Home sales across Canada dropped by 0.9 per cent from the month of May to June, however actual (not seasonally adjusted) sales were up by 5.2 per cent year-over-year in June.
“While national sales activity remains strong, there are still significant differences in housing market trends across Canada,” said Cliff Iverson, the president of the Canadian Real Estate Association. “While home sales activity and price growth are running strong in BC and Ontario, they remain subdued in other markets where homebuyers are cautious and uncertain about the outlook for their local economy. All real estate is local, and Realtors remain your best source for information about sales and listings where you live or might like to in the future.”
The average price for a home in Canada increased by 11.2 per cent nationally year-over-year in June, however if Greater Vancouver and Greater Toronto are excluded that number drops to 8.4 per cent.
Gregory Klump, the chief economist for the Canadian Real Estate Association, said that, “June sales extend trends observed the previous month. As was the case in May, the monthly decline in national sales activity was led by the Lower Mainland of British Columbia and markets in or around the GTA. In keeping with the law of supply and demand, exceptionally low inventory combined with high demand continues to translate into strong price growth in these housing markets, where year-over-year price gains have been running in double-digit territory since late last year.”
After a record month in April, home sales across Canada have decreased in the month of May, dropping 2.8 per cent month-to-month, according to the Canadian Real Estate Association.
“National sales activity is still strong, even after coming off the record levels of the past couple of months,” said the president of the Canadian Real Estate Association, Cliff Iverson. “But, there are housing markets where sales continue to reflect a cautious mood among homebuyers and uncertainty about the local economy. All real estate is local, and Realtors remain your best source for information about sales and listings where you live or might like to in the future.”
The average price for a home in Canada reached $509,460 in May, which is an increase of 13.2 per cent year over year. However, if Vancouver and Toronto are removed, the average price increased by only 9.1 per cent to $375,532.
Gregory Klump, the chief economist for the Canadian Real Estate Association, said that, “Many of the housing markets in BC and Ontario that led the monthly decline in national sales are also places where months of inventory have fallen to all time lows. This suggests a lack of supply may be starting to rein in sales amid a continuation of strong housing demand.”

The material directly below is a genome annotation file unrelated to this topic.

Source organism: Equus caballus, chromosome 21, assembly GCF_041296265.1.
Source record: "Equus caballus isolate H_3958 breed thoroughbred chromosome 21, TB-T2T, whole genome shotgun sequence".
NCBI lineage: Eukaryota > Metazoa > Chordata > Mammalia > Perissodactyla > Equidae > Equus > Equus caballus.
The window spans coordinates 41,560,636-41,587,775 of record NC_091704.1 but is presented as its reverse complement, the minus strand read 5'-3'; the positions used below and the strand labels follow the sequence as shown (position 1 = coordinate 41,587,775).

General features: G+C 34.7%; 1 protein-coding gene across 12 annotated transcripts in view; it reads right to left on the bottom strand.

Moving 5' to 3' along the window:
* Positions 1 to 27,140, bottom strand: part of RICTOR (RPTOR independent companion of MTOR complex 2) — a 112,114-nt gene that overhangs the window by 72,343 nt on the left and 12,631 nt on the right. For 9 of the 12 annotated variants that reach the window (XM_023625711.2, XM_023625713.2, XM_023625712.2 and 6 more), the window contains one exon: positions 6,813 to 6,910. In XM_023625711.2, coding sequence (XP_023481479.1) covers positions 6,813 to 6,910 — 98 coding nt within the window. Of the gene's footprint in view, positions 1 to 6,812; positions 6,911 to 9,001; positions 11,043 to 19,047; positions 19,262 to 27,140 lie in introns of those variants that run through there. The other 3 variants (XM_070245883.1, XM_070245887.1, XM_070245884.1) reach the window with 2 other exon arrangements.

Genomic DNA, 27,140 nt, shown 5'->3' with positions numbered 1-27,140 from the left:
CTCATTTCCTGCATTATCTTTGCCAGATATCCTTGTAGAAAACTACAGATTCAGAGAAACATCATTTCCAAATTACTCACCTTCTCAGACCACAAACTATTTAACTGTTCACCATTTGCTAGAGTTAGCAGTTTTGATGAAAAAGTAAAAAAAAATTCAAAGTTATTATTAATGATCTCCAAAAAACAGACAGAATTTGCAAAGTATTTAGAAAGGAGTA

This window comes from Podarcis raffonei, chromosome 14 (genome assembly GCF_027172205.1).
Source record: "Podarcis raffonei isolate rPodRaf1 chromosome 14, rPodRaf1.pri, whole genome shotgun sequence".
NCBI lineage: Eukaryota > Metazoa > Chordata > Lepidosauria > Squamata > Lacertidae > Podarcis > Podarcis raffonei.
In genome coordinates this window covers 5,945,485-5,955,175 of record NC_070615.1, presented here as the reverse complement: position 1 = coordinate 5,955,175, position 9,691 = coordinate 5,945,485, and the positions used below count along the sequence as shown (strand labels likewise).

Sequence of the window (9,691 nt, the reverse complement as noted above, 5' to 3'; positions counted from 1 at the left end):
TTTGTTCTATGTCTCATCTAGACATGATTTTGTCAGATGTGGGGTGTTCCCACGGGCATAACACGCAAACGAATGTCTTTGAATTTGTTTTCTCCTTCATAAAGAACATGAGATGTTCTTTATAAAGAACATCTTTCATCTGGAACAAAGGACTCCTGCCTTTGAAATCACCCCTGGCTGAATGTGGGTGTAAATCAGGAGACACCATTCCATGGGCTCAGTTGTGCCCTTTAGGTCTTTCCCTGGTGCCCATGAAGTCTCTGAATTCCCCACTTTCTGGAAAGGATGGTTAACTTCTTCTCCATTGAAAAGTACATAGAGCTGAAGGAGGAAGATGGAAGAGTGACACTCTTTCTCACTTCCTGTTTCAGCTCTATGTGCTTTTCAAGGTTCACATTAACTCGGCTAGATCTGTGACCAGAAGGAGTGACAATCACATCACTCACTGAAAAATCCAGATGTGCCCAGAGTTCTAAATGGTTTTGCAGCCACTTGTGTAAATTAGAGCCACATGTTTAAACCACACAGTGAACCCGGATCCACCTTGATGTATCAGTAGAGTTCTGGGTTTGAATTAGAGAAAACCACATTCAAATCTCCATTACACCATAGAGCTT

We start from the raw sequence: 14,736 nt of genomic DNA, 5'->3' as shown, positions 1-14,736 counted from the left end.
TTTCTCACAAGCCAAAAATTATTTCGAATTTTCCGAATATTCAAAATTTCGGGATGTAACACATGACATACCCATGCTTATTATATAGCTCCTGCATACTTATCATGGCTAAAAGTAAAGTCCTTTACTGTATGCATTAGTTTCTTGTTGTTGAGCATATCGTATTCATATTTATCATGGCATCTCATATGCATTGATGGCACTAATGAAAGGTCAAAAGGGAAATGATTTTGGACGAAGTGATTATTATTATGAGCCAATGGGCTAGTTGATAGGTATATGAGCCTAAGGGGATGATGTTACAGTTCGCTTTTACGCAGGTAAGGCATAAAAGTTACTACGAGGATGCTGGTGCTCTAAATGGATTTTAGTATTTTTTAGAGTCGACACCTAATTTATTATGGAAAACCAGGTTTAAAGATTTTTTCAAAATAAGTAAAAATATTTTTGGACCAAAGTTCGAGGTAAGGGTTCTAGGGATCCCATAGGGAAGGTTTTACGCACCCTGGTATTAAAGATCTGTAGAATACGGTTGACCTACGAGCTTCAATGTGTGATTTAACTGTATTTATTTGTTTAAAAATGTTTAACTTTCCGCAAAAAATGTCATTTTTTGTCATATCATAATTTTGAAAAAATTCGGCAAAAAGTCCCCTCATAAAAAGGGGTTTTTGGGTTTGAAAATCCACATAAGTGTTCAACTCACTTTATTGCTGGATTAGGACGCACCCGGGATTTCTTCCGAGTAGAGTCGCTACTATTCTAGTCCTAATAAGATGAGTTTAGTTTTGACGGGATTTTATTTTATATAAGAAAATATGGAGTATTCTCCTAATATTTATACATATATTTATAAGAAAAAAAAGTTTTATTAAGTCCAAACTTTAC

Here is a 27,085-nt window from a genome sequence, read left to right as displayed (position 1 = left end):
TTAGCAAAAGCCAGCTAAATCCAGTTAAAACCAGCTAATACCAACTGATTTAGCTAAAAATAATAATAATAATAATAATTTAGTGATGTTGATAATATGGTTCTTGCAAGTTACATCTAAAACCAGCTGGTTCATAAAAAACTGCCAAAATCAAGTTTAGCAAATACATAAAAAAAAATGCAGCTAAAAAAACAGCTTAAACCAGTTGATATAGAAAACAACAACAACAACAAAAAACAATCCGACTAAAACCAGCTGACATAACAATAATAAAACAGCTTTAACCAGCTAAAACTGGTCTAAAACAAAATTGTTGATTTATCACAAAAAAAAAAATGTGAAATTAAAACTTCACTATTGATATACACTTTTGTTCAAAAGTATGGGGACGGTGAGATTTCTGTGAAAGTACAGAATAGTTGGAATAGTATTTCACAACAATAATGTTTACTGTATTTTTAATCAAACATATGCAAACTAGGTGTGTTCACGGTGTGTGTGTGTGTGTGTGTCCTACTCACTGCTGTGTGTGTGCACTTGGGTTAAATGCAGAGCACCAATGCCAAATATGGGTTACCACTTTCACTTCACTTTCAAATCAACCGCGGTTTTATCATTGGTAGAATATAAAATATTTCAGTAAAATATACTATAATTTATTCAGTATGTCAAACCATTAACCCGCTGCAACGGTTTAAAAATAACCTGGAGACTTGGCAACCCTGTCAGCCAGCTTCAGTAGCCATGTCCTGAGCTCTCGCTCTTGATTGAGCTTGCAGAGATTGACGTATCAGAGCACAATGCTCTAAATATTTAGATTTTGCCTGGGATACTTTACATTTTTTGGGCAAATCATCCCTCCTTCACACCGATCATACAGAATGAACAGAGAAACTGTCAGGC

The Canadian Real Estate Association recently updated its resale home sales activity forecast for 2016 and 2017.
According to the Canadian Real Estate Association, “Canadian resale housing market trends that defined 2015 have intensified. National sales activity and average prices reached new heights in the first half of 2016 amid a growing supply shortage of single family homes in British Columbia and Ontario, particularly in B.C.’s Lower Mainland as well as in and around the Greater Toronto Area (GTA).”
Sales activity across the country is expected to increase to a new annual record of 523,400 units, and increase of 6.1 per cent. The average sale price for a home in Canada has been adjusted to $490,700 this year, which is an increase of 10.8 per cent.
The Canadian Real Estate Association also says that Ontario’s average home price should increase roughly in line with the national average, while British Columbia will be the only province where sales increase at a rate above the national average.
During the month of April 2016, home sales across Canada increased by 3.1 per cent over March and set a new record for monthly sales according to the Canadian Real Estate Association.
“National home sales set new monthly records over the past two months, even as activity in Greater Vancouver and the GTA appears to have topped out,” said the president of the Canadian Real Estate Association, Cliff Iverson. “With almost three-quarters of all local markets posting sales gains in April, there are plenty of other places where sales are climbing as we head into the busiest time of the year for homebuyers. As always, your local Realtor remains your best source for information about sales and listings where you live or might like to in the future.”
The average selling price for a home in Canada increased by 13.1 per cent in April, however when the Greater Vancouver and Greater Toronto areas are excluded the average price increased by 8.7 per cent over a year ago.